2013-09-14 / News

Resident says fire call wasn’t taken seriously

By Scott Rawdon

BUCKEYE LAKE – Resident Judy Allen told the Buckeye Lake Village Council Monday night that she supports the village’s 5-mill fire levy renewal appearing on the November ballot, but a recent incident is making her question that support.

She said she had a recording of an 8:10 p.m. phone call on Sept. 4 that resident Bill Smith made about a trash fire. Allen gave council members a transcript of the conversation, which states: “This is Bill. I just went down to the fire department – I thought maybe you might want to document this – to report a fire that was (at) 172 Central. They are burning trash, and so on and so forth, and I said they either got the fence on fire and I’m afraid they’re going to burn Vickie’s garage down and she’s at work. And the response I got from the assistant fire chief was, ‘Well, I guess she won’t need a garage when she gets home, now, will she?’ That’s the response I got from the fire department. And, he said, well, why don’t you try the police department. And they sit down and picked up their coffee and that was it. And, as far as I know the fire is still burning. So, I thought you might want to document that.”

“With regards to Mr. Smith, I did not have a chance to discuss all the details with (Buckeye Lake Fire Department Captain) Dave Ruton as he wants to talk with the people at the firehouse who were involved in the situation,” said council president Charlene Hayden. “I do know that (Ruton) asked Mr. Smith if the fire was extinguished and he said that it was. So, if the fire was handled, I really don’t understand all the attention that was given to this particular run. However, we may learn more after (Ruton) talks with fire department personnel.”

In other council news:

• Council member Barry Herron was irritated Monday night with the number of resolutions and ordinances council is passing as an emergency, meaning council waives the requirement to read them at three separate meetings before taking a vote. As an emergency, a vote is taken at the first meeting it is presented. . Council passed both an ordinance and a resolution by emergency Monday night.

“It’s mismanagement,” said Herron. He believes administrators should be able to anticipate budget adjustments and other issues so their respective ordinances and resolutions can be read publicly three times in case community members have questions about them.

“This is how the auditor wanted us to do this,” said council member Jeryne Peterson. She said passing budget related resolutions and ordinances by emergency keeps the “paper trail” clear. “It’s not mismanagement,” she said. “We have bills that have to be paid. We can’t just decide to pay them later.”

Hayden said Fiscal Officer Mary Jennings is doing the best she can under the circumstances as she is trying to follow suggestions made as a result of Buckeye Lake’s most recent audit.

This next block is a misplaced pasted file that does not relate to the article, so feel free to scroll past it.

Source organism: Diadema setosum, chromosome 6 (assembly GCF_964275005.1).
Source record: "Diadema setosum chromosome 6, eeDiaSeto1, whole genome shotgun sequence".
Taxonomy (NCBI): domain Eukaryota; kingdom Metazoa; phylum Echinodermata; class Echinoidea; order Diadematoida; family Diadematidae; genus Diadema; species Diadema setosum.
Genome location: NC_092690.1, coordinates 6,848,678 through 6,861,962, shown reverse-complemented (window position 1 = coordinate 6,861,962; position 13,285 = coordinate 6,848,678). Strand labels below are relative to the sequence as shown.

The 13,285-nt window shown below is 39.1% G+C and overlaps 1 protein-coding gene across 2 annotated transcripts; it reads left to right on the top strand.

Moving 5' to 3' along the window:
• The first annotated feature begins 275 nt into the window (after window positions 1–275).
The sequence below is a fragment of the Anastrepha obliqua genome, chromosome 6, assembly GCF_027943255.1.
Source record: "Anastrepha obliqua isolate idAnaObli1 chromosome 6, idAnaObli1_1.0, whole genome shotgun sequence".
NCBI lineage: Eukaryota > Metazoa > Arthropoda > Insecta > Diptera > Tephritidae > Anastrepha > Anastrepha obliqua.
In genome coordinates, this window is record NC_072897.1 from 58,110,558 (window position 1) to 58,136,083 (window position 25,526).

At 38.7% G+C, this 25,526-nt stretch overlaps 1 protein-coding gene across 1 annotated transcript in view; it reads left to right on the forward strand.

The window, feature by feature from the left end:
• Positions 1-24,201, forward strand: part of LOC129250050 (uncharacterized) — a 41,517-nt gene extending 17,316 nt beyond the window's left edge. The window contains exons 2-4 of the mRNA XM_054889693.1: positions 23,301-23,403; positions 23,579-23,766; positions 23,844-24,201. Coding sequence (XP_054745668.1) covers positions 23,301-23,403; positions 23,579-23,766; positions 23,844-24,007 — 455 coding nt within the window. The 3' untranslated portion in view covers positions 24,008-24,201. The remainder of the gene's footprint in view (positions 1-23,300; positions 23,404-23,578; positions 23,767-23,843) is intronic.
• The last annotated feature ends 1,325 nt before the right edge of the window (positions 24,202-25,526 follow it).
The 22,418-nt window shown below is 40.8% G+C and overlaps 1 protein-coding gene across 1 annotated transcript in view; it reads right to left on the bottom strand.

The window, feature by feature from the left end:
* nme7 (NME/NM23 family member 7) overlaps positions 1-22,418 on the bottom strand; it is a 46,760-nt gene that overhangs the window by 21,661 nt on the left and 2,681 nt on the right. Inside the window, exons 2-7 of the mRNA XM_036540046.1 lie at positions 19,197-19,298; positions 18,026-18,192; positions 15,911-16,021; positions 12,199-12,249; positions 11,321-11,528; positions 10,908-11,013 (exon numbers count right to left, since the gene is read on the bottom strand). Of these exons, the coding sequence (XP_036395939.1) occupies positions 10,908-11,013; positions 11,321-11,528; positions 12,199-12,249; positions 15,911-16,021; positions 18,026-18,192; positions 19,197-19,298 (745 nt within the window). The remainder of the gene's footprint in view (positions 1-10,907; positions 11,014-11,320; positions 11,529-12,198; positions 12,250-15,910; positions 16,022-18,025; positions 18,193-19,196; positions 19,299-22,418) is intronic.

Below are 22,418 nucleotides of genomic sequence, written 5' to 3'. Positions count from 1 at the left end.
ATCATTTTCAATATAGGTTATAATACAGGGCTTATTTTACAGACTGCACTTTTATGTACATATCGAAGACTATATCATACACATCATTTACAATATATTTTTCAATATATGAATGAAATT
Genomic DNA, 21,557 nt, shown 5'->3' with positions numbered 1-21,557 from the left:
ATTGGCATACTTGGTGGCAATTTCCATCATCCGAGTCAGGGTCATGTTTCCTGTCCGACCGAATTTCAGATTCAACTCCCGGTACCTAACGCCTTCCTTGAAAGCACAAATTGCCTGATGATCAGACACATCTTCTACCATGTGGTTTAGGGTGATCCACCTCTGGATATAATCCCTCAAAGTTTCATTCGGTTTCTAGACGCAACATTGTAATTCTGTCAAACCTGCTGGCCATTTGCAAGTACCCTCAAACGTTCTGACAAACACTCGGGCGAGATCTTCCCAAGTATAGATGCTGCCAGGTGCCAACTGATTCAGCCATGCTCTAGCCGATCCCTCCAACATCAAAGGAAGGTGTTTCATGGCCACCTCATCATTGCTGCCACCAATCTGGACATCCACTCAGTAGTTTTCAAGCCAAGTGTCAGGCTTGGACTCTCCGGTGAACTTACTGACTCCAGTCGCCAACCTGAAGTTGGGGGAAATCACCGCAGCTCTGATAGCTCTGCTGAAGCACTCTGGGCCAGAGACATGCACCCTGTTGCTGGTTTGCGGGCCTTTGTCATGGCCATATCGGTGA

“We should be able anticipated expenses based on past bills,” said Herron. “I’m not fussing on anyone. It just grates on me.”

“As far as passing legislation as an emergency, I don’t get too fussy about it unless it is something that affects residents in a monetary way, or it has to do with something that creates a long term situation,” said Hayden in an email Tuesday. “Then, I think residents have a right to the time to learn more about the legislation and comment on it.” She said the majority of the emergency legislation was necessary to conduct day-to-day business. “Also, since (Jennings) is trying to make the improvements the auditor suggested in the last audit and make improvements the auditor’s office suggests as she discusses our various concerns, it is important for money to be put into the appropriate line items and be dispersed through appropriate line items.” Also, Hayden said the auditor stated that any transfer of money should be done by legislation so council knows what is happening in the various line items. “We want to keep the auditors happy and we want to pay our bills in a timely manner,” she said. “All council members will have the opportunity to work on the budget. So, hopefully, (Herron) will embrace that opportunity and give us a budget that will require minimum transfers. In my opinion, in this day and age, transactions occur very quickly and there are always going to be unexpected needs in any entity that is trying to do something. Also, our means of learning about what is going on in the world is much more available to residents than it was even 10 years ago. Therefore, I don’t see emergency legislation to be a bad thing except for what I mentioned (previously).”

• Director of Public Works Vaughn Klingler said Licking County’s Sept. 7 River Round Up helped clean several lake area waterways. “It was a long day,” he said.

According to a Licking County Soil & Water Conservation District press release, more than 175 Licking County citizens and staff from community organizations spent (Sept. 7) cleaning up trash along Licking County streams and rivers. Five separate clean ups were held in the communities of Newark, St. Louisville, Buckeye Lake, Hebron and Granville. More than 270 tires were collected and about 10 cubic yards of trash were hauled out from the water and riverbanks.

New for 2013 was a major effort to recycle as much trash as possible. The result was eight cubic yards of material that will be kept out of the landfill. An Ohio EPA grant helped fund the effort.

• Council members agreed that Trick-or-Treat would be on Thursday, Oct. 31, but a specific time has yet to be determined.

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